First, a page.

Keeping electricity reliable

light switch“We can no longer take 24/7 availability of electricity for granted,” said Pat O’Loughlin, president-CEO of not-for-profit Ohio’s Electric Cooperatives. “Ohioans expect the lights to come on when they flip a switch and it’s our job to make sure it does.” But that job is harder today, especially during extreme weather. The reliability of electricity and the resiliency of the nation’s electric grid are at risk—and it’s getting worse as more electric cars hit the road.

What’s impacting reliability and grid resiliency?

The local co-ops that distribute electricity do a great job. So do the plants that generate and transmit power to Ohio’s co-ops, but there aren’t as many plants producing reliable, affordable electricity across Ohio today. 

In 2009, Ohio had 21 coal plants—today there are four. Costly EPA regulations forced many to close prematurely. 

Natural gas plants helped fill the gap, but the EPA is coming after natural gas, too. Nuclear power plants take decades and billions of dollars to build. 

Wind farms and solar arrays cover Ohio. They’re a key part of the power generation mix for Ohio’s electric cooperatives but they’re intermittent resources—meaning they’re only available when the wind is blowing, and the sun is shining. They’re not always available on-demand, like coal.  

On a very cold day when the need for electricity is high and supply is low, the nation’s electric grid is less resilient, and the risk of forced rolling power outages increases.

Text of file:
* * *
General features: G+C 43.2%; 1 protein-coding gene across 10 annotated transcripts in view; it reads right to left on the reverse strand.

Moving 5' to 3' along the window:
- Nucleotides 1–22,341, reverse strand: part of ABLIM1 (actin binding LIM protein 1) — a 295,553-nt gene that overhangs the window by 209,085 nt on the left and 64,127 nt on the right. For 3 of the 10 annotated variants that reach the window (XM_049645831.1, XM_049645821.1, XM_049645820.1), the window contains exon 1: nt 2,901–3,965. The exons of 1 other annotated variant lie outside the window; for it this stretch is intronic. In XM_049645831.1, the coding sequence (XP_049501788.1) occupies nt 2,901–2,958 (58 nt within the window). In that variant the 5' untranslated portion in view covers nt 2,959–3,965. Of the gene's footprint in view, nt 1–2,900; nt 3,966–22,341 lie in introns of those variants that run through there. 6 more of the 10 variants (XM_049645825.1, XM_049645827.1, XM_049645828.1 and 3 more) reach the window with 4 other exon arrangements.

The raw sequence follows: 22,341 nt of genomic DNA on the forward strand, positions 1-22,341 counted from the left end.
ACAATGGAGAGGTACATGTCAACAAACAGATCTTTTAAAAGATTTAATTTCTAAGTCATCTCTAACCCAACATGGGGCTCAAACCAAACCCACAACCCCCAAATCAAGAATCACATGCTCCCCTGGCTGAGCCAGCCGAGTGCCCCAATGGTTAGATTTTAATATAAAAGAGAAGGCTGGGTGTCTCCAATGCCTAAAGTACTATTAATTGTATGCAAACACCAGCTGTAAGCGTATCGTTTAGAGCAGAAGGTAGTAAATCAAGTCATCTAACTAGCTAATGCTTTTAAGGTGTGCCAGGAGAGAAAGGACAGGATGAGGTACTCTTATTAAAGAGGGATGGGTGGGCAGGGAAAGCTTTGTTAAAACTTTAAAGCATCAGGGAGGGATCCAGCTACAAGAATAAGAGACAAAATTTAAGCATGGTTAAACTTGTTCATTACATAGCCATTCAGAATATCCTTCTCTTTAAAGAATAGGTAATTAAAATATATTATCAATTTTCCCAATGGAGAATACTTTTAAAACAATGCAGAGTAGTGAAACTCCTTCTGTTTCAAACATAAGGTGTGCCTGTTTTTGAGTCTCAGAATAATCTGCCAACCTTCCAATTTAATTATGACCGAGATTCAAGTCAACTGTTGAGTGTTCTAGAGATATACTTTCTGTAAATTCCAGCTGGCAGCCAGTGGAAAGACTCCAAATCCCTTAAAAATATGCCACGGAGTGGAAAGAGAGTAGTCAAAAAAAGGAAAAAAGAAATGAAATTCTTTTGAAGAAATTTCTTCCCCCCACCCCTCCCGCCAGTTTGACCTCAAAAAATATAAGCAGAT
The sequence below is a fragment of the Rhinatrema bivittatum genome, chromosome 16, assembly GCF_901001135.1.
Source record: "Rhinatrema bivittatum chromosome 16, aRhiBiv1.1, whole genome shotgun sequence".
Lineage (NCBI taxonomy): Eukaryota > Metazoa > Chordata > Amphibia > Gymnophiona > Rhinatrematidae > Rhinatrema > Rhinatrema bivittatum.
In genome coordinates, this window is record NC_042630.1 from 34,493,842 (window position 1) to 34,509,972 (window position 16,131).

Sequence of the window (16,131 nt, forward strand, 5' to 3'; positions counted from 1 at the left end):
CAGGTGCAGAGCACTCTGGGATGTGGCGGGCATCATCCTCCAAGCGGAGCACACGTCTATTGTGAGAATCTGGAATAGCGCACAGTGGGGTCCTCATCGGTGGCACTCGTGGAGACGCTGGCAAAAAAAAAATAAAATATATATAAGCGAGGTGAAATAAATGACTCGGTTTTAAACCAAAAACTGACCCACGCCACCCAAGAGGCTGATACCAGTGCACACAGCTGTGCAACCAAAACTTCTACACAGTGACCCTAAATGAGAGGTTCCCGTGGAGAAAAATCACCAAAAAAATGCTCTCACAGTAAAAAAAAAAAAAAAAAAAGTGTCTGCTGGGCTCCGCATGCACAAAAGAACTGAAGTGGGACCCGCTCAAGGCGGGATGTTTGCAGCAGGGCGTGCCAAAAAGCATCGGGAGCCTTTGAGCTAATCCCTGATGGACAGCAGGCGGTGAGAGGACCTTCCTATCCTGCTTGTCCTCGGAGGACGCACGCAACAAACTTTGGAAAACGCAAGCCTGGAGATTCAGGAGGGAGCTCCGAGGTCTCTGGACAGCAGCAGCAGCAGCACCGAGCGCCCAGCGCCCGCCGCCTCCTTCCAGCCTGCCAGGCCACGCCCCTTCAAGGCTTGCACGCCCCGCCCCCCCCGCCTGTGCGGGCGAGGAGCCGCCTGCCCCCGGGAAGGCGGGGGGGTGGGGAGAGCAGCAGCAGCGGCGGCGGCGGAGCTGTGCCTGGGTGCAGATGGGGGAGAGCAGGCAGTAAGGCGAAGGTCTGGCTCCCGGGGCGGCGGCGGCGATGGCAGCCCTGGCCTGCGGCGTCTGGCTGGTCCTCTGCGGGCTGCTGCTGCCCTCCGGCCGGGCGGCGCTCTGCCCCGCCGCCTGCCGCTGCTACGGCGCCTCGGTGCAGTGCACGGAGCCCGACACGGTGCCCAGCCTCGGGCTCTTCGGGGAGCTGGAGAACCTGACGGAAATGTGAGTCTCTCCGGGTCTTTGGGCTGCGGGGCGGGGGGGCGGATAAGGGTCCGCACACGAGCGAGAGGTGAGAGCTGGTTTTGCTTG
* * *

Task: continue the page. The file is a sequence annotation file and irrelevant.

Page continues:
What can Ohioans do to keep electricity reliable?

Having an energy efficient home or business is a start. Conserving energy during extreme cold or heat also helps keep electricity reliable.

Keeping coal and natural gas in the generation mix with renewables, also keeps electricity reliable.

Balancing reliability and environmental responsibility ensures electricity will be there when Ohioans need it most. Ohio’s Electric Cooperatives have spent over $1 billion in carbon emissions reducing technology and will continue to innovate. However, reducing carbon emissions must not take priority over providing Ohioans reliable, affordable, safe electricity to power our lives, businesses, and economy. It’s a matter of public health and safety.

About Ohio’s Electric Cooperatives

Ohio’s Electric Cooperatives is a not-for-profit statewide organization, who along with Buckeye Power, a not-for-profit generation and transmission cooperative, serves 25 member-owned electric cooperatives, who distribute electricity to 380,000 homes and businesses in 77 of Ohio’s 88 counties.

Ohio's Electric Cooperatives

 

Caryn Whitney is Ohio’s Electric Cooperatives director of communications.

Labor has always been an issue, mainly because we are a seasonal operation. So that's a challenge finding somebody who only wants to work three months out of a year, sometimes up to six months.
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